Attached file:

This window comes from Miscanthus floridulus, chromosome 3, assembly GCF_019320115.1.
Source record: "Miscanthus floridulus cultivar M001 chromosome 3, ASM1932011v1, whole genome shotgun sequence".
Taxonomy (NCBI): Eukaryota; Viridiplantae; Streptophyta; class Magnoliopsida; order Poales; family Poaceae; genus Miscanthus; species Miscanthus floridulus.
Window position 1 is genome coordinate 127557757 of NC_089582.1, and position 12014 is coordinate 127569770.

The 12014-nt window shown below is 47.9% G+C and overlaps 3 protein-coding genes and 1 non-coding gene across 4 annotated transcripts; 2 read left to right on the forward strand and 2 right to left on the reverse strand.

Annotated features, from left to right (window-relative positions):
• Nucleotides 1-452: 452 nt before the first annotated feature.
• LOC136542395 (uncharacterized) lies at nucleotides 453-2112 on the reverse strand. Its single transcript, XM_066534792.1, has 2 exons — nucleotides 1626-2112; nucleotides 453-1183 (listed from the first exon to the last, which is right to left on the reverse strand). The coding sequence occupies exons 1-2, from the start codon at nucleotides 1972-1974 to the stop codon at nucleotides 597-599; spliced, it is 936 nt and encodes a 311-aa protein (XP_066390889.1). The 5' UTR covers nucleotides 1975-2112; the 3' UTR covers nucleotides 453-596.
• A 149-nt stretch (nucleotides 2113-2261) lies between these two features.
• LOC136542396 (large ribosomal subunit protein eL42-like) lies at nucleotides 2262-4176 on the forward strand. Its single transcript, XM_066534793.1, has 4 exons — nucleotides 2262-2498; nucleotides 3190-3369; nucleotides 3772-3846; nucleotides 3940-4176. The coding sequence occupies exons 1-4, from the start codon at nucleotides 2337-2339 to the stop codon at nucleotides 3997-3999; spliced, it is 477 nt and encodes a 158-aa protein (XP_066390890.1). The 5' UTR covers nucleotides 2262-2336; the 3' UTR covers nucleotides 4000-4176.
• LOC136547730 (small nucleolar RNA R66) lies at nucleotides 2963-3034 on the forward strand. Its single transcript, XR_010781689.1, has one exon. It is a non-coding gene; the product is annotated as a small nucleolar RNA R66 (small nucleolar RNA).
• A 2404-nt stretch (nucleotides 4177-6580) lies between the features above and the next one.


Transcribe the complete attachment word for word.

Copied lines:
This window comes from Miscanthus floridulus, chromosome 3, assembly GCF_019320115.1.
Source record: "Miscanthus floridulus cultivar M001 chromosome 3, ASM1932011v1, whole genome shotgun sequence".
Taxonomy (NCBI): Eukaryota; Viridiplantae; Streptophyta; class Magnoliopsida; order Poales; family Poaceae; genus Miscanthus; species Miscanthus floridulus.
Window position 1 is genome coordinate 127557757 of NC_089582.1, and position 12014 is coordinate 127569770.

The 12014-nt window shown below is 47.9% G+C and overlaps 3 protein-coding genes and 1 non-coding gene across 4 annotated transcripts; 2 read left to right on the forward strand and 2 right to left on the reverse strand.

Annotated features, from left to right (window-relative positions):
• Nucleotides 1-452: 452 nt before the first annotated feature.
• LOC136542395 (uncharacterized) lies at nucleotides 453-2112 on the reverse strand. Its single transcript, XM_066534792.1, has 2 exons — nucleotides 1626-2112; nucleotides 453-1183 (listed from the first exon to the last, which is right to left on the reverse strand). The coding sequence occupies exons 1-2, from the start codon at nucleotides 1972-1974 to the stop codon at nucleotides 597-599; spliced, it is 936 nt and encodes a 311-aa protein (XP_066390889.1). The 5' UTR covers nucleotides 1975-2112; the 3' UTR covers nucleotides 453-596.
• A 149-nt stretch (nucleotides 2113-2261) lies between these two features.
• LOC136542396 (large ribosomal subunit protein eL42-like) lies at nucleotides 2262-4176 on the forward strand. Its single transcript, XM_066534793.1, has 4 exons — nucleotides 2262-2498; nucleotides 3190-3369; nucleotides 3772-3846; nucleotides 3940-4176. The coding sequence occupies exons 1-4, from the start codon at nucleotides 2337-2339 to the stop codon at nucleotides 3997-3999; spliced, it is 477 nt and encodes a 158-aa protein (XP_066390890.1). The 5' UTR covers nucleotides 2262-2336; the 3' UTR covers nucleotides 4000-4176.
• LOC136547730 (small nucleolar RNA R66) lies at nucleotides 2963-3034 on the forward strand. Its single transcript, XR_010781689.1, has one exon. It is a non-coding gene; the product is annotated as a small nucleolar RNA R66 (small nucleolar RNA).
• A 2404-nt stretch (nucleotides 4177-6580) lies between the features above and the next one.